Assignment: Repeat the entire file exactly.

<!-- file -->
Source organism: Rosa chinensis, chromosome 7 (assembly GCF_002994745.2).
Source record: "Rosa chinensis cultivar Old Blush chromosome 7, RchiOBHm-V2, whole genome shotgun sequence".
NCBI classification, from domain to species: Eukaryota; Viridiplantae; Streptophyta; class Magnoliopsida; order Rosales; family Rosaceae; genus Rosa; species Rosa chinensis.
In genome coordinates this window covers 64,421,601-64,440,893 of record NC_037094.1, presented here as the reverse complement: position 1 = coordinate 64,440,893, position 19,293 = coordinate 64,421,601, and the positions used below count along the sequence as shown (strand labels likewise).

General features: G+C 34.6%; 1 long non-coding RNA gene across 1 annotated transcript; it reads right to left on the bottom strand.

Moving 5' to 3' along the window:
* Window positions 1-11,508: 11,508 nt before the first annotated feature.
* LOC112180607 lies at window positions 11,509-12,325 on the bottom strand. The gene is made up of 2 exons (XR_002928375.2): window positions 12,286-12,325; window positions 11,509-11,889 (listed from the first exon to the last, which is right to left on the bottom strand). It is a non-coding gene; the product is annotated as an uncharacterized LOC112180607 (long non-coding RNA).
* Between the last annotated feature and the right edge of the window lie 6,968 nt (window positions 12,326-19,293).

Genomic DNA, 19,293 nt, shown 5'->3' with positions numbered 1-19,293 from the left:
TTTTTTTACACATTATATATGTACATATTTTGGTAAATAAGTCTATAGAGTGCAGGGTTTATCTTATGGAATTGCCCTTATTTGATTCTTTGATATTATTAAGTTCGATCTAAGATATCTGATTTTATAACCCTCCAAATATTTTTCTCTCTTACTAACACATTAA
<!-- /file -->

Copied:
Source organism: Rosa chinensis, chromosome 7 (assembly GCF_002994745.2).
Source record: "Rosa chinensis cultivar Old Blush chromosome 7, RchiOBHm-V2, whole genome shotgun sequence".
NCBI classification, from domain to species: Eukaryota; Viridiplantae; Streptophyta; class Magnoliopsida; order Rosales; family Rosaceae; genus Rosa; species Rosa chinensis.
In genome coordinates this window covers 64,421,601-64,440,893 of record NC_037094.1, presented here as the reverse complement: position 1 = coordinate 64,440,893, position 19,293 = coordinate 64,421,601, and the positions used below count along the sequence as shown (strand labels likewise).

General features: G+C 34.6%; 1 long non-coding RNA gene across 1 annotated transcript; it reads right to left on the bottom strand.

Moving 5' to 3' along the window:
* Window positions 1-11,508: 11,508 nt before the first annotated feature.
* LOC112180607 lies at window positions 11,509-12,325 on the bottom strand. The gene is made up of 2 exons (XR_002928375.2): window positions 12,286-12,325; window positions 11,509-11,889 (listed from the first exon to the last, which is right to left on the bottom strand). It is a non-coding gene; the product is annotated as an uncharacterized LOC112180607 (long non-coding RNA).
* Between the last annotated feature and the right edge of the window lie 6,968 nt (window positions 12,326-19,293).

Genomic DNA, 19,293 nt, shown 5'->3' with positions numbered 1-19,293 from the left:
TTTTTTTACACATTATATATGTACATATTTTGGTAAATAAGTCTATAGAGTGCAGGGTTTATCTTATGGAATTGCCCTTATTTGATTCTTTGATATTATTAAGTTCGATCTAAGATATCTGATTTTATAACCCTCCAAATATTTTTCTCTCTTACTAACACATTAA